Diversified miner Exxaro Resources, armed with both a Sustainable Growth and Impact Strategy and A Climate Change Response Strategy, hopes to garner investor interest at this year’s COP26 climate change summit.
Among the company’s decarbonisation initiatives is expanding its portfolio into manganese, bauxite and copper assets, which not only offer diversification away from coal – Exxaro’s primary revenue stream – but also offers access to minerals of the future, each being poised to experience major demand growth, or market shortfalls, over the next two decades.
The group also recently signed a landmark agreement to join forces with State-owned power utility Eskom and fellow coal miner Seriti Resources to jointly develop renewable energy projects, particularly at the mining companies’ Eskom-tied coal mining operations.
The decarbonisation benefits also extend to a reduction in value chain carbon emissions and contribution to a Just Transition.
Exxaro stakeholder affairs executive head Mzila Mthenjane tells Mining Weekly the parties are in the process of determining the scale and type of projects that can be developed, according to electricity needs.
He explains that partnerships and collaboration are key for mitigating and adapting to climate change, since no one company, government or society can address environmental or social challenges alone.
“Government brings with it the necessary policy changes, or incentives, for investment and certainty as far as regulation is concerned, which, in turn, can encourage the private sector to invest where [it is] certain of cost recovery and gains.”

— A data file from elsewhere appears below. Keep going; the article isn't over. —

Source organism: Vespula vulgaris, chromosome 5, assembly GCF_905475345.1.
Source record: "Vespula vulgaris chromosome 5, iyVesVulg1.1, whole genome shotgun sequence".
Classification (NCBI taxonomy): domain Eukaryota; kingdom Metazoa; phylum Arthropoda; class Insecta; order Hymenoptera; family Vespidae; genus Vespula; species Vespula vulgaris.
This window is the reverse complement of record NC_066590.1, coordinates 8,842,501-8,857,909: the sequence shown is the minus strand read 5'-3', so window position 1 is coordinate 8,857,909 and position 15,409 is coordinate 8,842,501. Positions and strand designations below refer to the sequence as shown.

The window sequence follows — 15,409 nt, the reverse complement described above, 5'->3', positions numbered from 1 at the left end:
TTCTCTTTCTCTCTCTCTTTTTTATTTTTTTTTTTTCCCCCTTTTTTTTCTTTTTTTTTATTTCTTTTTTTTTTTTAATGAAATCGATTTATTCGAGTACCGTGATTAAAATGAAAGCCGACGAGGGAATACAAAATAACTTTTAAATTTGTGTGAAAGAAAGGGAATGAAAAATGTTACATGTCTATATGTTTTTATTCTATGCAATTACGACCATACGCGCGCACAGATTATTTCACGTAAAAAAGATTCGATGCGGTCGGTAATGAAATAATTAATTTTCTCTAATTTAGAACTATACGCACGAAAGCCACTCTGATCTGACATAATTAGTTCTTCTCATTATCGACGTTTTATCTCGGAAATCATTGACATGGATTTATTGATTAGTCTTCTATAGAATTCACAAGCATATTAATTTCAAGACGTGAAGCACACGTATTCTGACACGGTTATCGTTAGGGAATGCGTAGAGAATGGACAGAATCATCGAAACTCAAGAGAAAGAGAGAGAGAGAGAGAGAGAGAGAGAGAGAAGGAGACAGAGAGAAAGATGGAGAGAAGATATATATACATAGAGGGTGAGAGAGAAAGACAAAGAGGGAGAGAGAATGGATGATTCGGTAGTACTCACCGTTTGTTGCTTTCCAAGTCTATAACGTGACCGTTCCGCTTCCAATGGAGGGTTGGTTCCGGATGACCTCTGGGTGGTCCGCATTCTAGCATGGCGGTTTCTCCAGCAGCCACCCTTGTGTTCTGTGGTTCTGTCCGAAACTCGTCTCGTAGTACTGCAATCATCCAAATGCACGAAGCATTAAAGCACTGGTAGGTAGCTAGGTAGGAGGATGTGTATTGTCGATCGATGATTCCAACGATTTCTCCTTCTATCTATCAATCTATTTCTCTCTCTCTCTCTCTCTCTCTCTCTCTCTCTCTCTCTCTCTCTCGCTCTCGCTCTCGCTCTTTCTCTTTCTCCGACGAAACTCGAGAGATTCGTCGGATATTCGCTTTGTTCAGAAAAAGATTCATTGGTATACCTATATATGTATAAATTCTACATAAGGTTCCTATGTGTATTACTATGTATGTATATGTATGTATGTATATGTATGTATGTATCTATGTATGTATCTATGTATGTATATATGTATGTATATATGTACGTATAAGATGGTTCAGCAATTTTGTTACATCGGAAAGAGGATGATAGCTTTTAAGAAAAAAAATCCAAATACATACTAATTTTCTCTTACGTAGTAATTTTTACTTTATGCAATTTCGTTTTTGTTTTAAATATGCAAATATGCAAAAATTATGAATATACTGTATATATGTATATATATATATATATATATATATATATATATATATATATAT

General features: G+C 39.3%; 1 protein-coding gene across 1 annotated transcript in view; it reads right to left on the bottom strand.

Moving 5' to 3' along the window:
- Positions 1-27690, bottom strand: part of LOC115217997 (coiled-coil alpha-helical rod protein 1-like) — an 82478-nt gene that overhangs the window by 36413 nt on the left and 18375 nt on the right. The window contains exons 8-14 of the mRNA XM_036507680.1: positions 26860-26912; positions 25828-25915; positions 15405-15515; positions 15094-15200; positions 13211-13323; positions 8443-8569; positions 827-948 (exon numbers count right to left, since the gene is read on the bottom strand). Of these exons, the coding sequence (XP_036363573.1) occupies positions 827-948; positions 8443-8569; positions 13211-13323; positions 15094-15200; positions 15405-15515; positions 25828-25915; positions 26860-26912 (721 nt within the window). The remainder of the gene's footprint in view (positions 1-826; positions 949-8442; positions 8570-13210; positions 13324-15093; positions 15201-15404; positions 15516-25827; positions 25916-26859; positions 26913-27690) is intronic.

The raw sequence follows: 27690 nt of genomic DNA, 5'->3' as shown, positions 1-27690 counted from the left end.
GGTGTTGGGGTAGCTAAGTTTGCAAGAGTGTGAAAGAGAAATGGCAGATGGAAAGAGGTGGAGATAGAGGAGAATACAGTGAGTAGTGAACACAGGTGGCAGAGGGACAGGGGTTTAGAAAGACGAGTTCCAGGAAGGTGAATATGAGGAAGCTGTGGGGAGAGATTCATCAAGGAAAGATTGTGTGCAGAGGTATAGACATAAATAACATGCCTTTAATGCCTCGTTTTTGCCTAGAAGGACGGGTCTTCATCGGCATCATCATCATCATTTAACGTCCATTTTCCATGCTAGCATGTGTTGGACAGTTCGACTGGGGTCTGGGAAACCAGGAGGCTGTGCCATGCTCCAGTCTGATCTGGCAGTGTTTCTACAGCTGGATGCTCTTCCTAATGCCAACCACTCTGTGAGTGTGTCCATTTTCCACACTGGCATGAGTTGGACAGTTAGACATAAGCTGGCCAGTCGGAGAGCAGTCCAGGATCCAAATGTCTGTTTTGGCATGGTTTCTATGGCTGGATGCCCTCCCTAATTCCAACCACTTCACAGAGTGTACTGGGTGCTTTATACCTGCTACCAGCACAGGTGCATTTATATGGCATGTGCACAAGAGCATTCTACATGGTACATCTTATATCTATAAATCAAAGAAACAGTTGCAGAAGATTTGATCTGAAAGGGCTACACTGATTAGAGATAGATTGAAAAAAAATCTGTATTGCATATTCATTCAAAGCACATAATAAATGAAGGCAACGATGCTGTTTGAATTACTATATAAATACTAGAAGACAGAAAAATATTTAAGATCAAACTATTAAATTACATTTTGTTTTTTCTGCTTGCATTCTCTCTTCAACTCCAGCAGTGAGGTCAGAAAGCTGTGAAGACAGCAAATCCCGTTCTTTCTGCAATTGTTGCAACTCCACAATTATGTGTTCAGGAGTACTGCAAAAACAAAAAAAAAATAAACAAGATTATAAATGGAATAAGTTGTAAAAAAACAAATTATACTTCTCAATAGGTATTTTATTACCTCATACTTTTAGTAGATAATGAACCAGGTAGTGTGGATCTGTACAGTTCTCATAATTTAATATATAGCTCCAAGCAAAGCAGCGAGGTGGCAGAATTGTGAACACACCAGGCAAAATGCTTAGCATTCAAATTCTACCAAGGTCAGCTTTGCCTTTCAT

As part of its growth and climate change strategies, Exxaro in April 2020 became the sole owner of renewable energy company Cennergi, which is currently undertaking a feasibility study for a 70 MW solar project in Lephalale.
Not only does this support Exxaro’s decarbonisation strategy, but it also contributes to decarbonisation of the mining industry and the country.
In the absence of an answer on how long the “coal runway” will be, Exxaro is focused on extracting as much value as possible from its coal assets during the energy transition and ensurinh that the company looks at areas of growth in renewables and other minerals.
The company estimates that 55% of its earnings will be non-coal based by 2030.
Speaking to other decarbonisation opportunities the company is pursuing, Mthenjane states that in the short term, Exxaro has plans for its truck fleet and in the medium to long term could incorporate battery storage on its mine sites, which will address both Scope 1 and 2 emissions, respectively.
However, in the meantime, a viable area of development is using nature-based solutions to create carbon sinks to offset emissions, such as repurposing of land for regenerative agriculture and sustainable agriculture practices. There is also a socioeconomic benefit that can be obtained from this approach that creates economic opportunities for third party investment.
But currently, to reduce Scope 1 emissions, Exxaro is prioritising fuel efficiency on large mobile mine equipment in its openpits, complemented with the use of pantographs to enable trucks to switch from diesel to electric driving.